Disentangling input and output-related components of spatial neglect

Tobias Loetscher, Michael Nicholls, Amy Brodtmann, Nicole Thomas, Peter Brugger

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    9 Citations (Scopus)


    Spatial neglect is a heterogeneous disorder with a multitude of manifestations and subtypes. Common clinical paper and pencil neglect tests fail to differentiate between these subtypes. For example, neglect patients typically bisect lines to the right. This bias can be caused by an underestimation of the left half of the line (input-related deficit), by the failure to direct actions toward the left side of space (output-related deficit), or by a mixture of these impairments. To disentangle these impairments, we used a test consisting of a line bisection task on a touch screen monitor (manual motor task) and the subsequent judgment of one's own bisection performance (visual perceptual task). It was hypothesized that patients with mainly output-related neglect should be better able to recognize their misbisected lines than patients with purely input-related neglect. In a group of 16 patients suffering from spatial neglect after right brain damage, we found that patients were three times more likely to suffer from a predominantly input-related than from an output-related subtype. The results thus suggest that neglect is typically an input-related impairment. Additional analysis of the line bisection task revealed that temporal (slowness in initiation and execution of contralateral movements) and spatial (insufficient movement amplitude toward the contralesional side) aspects of output-related neglect were mutually unrelated. This independence raises the possibility that a fine-grained differentiation of output-related neglect is required. That is, impairments in lateralized temporal and spatial aspects of movements may underlie different neglect subtypes.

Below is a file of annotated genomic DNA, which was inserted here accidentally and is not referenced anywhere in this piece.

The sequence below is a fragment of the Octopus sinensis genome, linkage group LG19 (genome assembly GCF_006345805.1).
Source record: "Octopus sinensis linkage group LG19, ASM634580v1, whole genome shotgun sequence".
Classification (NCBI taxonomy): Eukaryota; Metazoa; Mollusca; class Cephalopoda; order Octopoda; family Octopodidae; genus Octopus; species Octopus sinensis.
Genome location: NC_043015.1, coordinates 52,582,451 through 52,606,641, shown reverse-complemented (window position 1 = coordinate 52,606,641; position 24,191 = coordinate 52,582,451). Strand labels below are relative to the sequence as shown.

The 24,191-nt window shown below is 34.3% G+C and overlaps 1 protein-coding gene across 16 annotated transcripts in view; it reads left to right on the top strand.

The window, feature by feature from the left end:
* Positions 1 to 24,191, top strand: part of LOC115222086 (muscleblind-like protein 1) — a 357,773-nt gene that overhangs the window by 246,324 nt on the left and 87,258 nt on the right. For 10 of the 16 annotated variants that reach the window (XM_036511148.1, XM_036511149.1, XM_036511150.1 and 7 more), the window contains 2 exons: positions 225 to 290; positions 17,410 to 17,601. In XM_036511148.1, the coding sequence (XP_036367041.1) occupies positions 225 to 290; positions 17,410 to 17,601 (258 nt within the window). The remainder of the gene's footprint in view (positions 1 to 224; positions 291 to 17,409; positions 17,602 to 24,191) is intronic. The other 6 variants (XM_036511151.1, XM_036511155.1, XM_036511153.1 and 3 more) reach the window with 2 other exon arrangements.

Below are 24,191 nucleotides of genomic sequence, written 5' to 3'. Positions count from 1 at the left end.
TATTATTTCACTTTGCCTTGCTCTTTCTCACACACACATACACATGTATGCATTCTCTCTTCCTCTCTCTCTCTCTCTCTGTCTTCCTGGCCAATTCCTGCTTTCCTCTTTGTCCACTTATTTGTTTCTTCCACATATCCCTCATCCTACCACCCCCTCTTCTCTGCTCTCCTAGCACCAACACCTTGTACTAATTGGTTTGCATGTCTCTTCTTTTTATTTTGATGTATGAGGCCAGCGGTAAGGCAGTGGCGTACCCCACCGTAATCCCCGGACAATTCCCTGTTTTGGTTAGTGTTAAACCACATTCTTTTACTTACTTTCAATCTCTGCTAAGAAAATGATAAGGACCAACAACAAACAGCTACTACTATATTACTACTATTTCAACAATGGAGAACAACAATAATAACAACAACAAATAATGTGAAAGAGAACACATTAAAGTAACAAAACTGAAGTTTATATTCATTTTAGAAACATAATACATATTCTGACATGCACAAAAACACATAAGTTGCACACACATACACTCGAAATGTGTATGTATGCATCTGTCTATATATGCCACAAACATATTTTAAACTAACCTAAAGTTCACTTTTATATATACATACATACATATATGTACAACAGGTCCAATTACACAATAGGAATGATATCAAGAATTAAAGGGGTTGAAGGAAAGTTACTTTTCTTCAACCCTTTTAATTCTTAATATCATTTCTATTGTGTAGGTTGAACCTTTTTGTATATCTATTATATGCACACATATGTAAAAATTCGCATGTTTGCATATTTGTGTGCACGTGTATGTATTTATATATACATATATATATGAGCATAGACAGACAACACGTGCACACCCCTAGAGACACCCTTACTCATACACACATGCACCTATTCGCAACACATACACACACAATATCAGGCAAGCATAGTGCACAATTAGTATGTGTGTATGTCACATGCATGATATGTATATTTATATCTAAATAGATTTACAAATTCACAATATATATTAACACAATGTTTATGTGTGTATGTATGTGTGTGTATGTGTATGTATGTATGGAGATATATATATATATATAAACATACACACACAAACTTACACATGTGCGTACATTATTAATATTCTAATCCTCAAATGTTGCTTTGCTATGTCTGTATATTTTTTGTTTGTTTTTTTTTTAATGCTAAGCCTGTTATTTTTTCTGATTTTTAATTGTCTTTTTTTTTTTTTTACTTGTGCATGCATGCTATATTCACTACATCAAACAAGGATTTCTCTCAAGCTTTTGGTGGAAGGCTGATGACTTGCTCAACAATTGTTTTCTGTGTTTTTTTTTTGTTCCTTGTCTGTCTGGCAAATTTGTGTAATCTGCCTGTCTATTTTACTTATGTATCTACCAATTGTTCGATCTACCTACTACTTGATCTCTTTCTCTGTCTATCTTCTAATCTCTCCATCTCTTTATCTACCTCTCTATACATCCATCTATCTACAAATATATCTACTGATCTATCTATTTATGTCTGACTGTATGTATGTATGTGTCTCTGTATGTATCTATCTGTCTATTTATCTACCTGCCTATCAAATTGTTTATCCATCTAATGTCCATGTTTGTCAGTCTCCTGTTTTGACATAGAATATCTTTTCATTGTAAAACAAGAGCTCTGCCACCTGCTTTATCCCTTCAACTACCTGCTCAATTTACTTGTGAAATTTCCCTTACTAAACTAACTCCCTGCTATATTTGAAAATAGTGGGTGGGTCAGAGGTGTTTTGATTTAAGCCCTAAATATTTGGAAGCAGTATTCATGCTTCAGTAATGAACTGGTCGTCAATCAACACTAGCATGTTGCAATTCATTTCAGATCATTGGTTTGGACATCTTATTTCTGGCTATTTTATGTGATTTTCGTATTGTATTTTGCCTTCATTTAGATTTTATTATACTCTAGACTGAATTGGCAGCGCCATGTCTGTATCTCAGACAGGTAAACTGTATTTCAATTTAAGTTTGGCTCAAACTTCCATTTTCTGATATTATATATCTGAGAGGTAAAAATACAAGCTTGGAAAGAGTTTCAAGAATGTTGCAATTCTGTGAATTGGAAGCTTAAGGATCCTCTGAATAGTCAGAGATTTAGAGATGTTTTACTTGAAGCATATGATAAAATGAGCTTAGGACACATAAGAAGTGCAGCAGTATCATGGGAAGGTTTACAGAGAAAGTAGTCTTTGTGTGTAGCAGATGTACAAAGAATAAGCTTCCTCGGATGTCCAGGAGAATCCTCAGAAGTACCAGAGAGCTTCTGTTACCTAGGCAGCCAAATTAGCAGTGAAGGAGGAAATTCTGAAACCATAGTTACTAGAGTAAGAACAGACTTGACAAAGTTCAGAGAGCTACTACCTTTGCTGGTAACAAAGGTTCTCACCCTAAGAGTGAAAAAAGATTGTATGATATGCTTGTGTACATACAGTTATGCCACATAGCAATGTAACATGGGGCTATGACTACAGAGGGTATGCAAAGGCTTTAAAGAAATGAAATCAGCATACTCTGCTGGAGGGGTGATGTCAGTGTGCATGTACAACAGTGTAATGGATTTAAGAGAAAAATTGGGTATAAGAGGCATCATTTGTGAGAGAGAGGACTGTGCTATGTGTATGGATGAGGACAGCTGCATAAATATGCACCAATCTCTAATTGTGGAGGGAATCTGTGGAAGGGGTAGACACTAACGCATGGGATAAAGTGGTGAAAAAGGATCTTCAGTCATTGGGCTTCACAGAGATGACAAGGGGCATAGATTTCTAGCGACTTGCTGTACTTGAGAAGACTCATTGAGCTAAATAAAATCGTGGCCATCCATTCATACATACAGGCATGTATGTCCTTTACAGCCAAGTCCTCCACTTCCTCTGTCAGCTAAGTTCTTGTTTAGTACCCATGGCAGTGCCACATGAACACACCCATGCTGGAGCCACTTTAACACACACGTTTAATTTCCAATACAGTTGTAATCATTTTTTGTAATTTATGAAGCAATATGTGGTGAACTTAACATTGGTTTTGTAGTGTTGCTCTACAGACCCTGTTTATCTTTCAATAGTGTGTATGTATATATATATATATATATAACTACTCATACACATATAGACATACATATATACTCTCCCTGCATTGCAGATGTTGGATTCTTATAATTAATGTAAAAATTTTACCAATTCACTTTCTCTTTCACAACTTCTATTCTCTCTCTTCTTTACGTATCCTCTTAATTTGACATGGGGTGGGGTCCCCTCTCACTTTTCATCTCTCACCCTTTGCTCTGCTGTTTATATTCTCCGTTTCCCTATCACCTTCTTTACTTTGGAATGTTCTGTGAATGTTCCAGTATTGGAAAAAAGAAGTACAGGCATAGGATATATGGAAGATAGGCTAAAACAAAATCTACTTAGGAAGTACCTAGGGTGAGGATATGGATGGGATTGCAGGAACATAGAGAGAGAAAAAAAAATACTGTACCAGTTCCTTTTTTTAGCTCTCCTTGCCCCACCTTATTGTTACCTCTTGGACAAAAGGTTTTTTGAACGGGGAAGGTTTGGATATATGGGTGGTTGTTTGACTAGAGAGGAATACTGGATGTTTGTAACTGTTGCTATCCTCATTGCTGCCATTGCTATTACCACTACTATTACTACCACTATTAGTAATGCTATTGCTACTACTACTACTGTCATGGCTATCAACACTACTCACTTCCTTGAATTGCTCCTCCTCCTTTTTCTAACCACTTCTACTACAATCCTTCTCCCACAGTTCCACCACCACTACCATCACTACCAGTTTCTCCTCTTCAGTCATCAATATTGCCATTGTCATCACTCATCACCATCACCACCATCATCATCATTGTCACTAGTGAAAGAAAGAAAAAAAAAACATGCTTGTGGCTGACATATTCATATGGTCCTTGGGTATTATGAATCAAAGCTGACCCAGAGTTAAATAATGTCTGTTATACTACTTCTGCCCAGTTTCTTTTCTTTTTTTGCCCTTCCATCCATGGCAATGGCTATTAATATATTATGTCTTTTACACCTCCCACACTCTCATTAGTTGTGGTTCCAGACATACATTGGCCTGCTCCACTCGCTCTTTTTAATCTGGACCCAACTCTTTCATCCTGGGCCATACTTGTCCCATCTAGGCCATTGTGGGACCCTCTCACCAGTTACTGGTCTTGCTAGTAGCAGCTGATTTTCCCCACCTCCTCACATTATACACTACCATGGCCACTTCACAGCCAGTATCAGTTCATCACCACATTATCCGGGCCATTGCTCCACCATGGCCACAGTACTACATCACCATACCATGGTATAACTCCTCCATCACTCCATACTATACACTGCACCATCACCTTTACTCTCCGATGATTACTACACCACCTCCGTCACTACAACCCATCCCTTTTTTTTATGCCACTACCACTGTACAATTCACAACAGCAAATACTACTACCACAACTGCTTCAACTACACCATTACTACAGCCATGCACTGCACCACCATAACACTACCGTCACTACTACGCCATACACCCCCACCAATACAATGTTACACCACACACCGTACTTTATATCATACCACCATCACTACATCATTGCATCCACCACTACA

Original languageEnglish
    Article number176
    Pages (from-to)176
    Number of pages11
    JournalFrontiers in Human Neuroscience
    Issue numberJUNE 2012
    Publication statusPublished - 13 Jun 2012


    • Attention
    • Motor neglect
    • Neglect subtype
    • Perceptual neglect
    • Proof of concept
    • Rehabilitation
    • Spatial neglect
    • Stroke


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